Acoustic Fabrics: Threads from the Narragansett Bay

Research studio @ RISD Digital + Media, Fall 2021
Multimedia installation @ RISD Nature Lab, December 2021

Solo Project

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Soundscape ecology, or the study of the acoustic relationships between living beings and their environment, teaches us the importance of ambient sound and distinguishing sound from noise. A soundscape is characterized by three types of sound: biophony (sounds from biological sources), geophony (sounds from geological or geophysical sources), and anthrophony (sounds generated by humans). Soundscapes that are dominated by anthrophony are full of auditory clutter, a tangled knot of overlapping noises. Within natural ecosystems is a symphony of biophony and geophony that exists as an articulate conversation. Each species vocalizes at a specific frequency or pitch so as to intelligibly communicate and avoid overlapping with other species' voices, theorized as the acoustic niche hypothesis. As in orchestras, where each instrument plays a unique component of a broader whole, these bio-acoustic niches co-exist in harmony.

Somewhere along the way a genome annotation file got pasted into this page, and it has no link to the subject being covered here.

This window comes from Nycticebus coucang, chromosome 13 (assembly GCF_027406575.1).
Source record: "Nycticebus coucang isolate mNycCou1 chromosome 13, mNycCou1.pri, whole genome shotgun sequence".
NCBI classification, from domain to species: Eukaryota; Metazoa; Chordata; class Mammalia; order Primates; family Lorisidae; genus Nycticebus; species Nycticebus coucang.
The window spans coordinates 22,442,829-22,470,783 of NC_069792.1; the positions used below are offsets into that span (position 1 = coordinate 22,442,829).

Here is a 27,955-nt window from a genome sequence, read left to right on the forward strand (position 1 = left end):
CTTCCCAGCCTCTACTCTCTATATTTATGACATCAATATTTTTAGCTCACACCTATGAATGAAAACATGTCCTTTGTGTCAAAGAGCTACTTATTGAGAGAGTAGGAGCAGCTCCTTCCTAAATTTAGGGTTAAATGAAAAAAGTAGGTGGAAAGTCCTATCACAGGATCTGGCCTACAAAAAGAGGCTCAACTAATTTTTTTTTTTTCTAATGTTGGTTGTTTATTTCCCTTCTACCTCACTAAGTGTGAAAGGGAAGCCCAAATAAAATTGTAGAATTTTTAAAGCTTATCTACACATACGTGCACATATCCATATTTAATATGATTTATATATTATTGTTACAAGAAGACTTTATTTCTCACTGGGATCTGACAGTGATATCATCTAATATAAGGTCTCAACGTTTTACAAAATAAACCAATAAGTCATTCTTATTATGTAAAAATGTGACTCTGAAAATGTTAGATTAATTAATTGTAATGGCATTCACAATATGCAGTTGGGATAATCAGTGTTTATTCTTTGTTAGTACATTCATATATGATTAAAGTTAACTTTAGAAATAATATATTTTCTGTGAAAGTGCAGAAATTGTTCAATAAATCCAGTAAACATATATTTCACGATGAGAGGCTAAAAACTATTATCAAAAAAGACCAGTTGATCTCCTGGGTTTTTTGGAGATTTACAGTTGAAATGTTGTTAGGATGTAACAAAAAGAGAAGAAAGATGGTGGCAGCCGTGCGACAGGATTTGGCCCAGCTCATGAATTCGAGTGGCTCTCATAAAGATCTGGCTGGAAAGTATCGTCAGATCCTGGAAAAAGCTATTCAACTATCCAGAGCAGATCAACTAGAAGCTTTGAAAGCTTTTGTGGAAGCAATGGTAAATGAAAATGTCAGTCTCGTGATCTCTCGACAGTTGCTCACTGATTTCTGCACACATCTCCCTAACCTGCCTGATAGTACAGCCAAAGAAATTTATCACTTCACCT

These natural orchestrations create a vibrant acoustic fabric that indicates biodiversity and ecosystem health. Absent human noise, natural soundscapes are a different kind of quiet that urges tuning in rather than tuning out, as we are inclined to do with our phones' silent mode, noise-canceling headphones, or white noise machines.

This piece invites you to take the role of conductor of this orchestra of natural and human-produced sounds collected at different sites along the Narragansett Bay. Play around and experiment. Change the volume of different sound snippets and listen, watch for bio-acoustic niches and how they may be affected by the presence of anthrophonic sounds.

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